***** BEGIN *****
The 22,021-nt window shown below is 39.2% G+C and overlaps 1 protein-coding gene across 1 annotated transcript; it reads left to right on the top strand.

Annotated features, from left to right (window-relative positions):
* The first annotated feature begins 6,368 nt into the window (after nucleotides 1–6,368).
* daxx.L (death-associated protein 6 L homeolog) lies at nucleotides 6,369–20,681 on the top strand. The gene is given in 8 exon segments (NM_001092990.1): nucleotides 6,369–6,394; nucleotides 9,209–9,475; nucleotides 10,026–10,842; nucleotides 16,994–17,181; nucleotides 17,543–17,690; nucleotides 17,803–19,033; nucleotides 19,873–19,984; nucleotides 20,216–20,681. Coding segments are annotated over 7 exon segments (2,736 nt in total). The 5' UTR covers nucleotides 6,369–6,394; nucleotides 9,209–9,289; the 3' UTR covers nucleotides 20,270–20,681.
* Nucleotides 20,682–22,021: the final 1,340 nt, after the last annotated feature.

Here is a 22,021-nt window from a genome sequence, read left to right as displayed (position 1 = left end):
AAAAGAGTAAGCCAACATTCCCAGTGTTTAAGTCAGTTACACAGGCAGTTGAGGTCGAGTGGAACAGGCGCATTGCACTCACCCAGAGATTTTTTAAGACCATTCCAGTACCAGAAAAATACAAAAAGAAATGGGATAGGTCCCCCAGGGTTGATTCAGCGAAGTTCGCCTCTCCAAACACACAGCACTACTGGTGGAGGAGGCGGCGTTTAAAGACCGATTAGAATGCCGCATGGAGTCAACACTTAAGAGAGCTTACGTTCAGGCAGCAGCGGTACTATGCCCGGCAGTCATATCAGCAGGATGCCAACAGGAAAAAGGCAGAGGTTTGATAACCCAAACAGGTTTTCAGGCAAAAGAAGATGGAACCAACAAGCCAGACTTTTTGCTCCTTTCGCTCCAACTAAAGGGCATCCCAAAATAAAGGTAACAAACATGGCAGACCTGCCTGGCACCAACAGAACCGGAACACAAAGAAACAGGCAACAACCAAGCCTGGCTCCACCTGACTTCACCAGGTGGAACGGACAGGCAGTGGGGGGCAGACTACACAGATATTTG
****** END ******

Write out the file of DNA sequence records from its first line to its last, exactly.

The 22,021-nt window shown below is 39.2% G+C and overlaps 1 protein-coding gene across 1 annotated transcript; it reads left to right on the top strand.

Annotated features, from left to right (window-relative positions):
* The first annotated feature begins 6,368 nt into the window (after nucleotides 1–6,368).
* daxx.L (death-associated protein 6 L homeolog) lies at nucleotides 6,369–20,681 on the top strand. The gene is given in 8 exon segments (NM_001092990.1): nucleotides 6,369–6,394; nucleotides 9,209–9,475; nucleotides 10,026–10,842; nucleotides 16,994–17,181; nucleotides 17,543–17,690; nucleotides 17,803–19,033; nucleotides 19,873–19,984; nucleotides 20,216–20,681. Coding segments are annotated over 7 exon segments (2,736 nt in total). The 5' UTR covers nucleotides 6,369–6,394; nucleotides 9,209–9,289; the 3' UTR covers nucleotides 20,270–20,681.
* Nucleotides 20,682–22,021: the final 1,340 nt, after the last annotated feature.

Here is a 22,021-nt window from a genome sequence, read left to right as displayed (position 1 = left end):
AAAAGAGTAAGCCAACATTCCCAGTGTTTAAGTCAGTTACACAGGCAGTTGAGGTCGAGTGGAACAGGCGCATTGCACTCACCCAGAGATTTTTTAAGACCATTCCAGTACCAGAAAAATACAAAAAGAAATGGGATAGGTCCCCCAGGGTTGATTCAGCGAAGTTCGCCTCTCCAAACACACAGCACTACTGGTGGAGGAGGCGGCGTTTAAAGACCGATTAGAATGCCGCATGGAGTCAACACTTAAGAGAGCTTACGTTCAGGCAGCAGCGGTACTATGCCCGGCAGTCATATCAGCAGGATGCCAACAGGAAAAAGGCAGAGGTTTGATAACCCAAACAGGTTTTCAGGCAAAAGAAGATGGAACCAACAAGCCAGACTTTTTGCTCCTTTCGCTCCAACTAAAGGGCATCCCAAAATAAAGGTAACAAACATGGCAGACCTGCCTGGCACCAACAGAACCGGAACACAAAGAAACAGGCAACAACCAAGCCTGGCTCCACCTGACTTCACCAGGTGGAACGGACAGGCAGTGGGGGGCAGACTACACAGATATTTG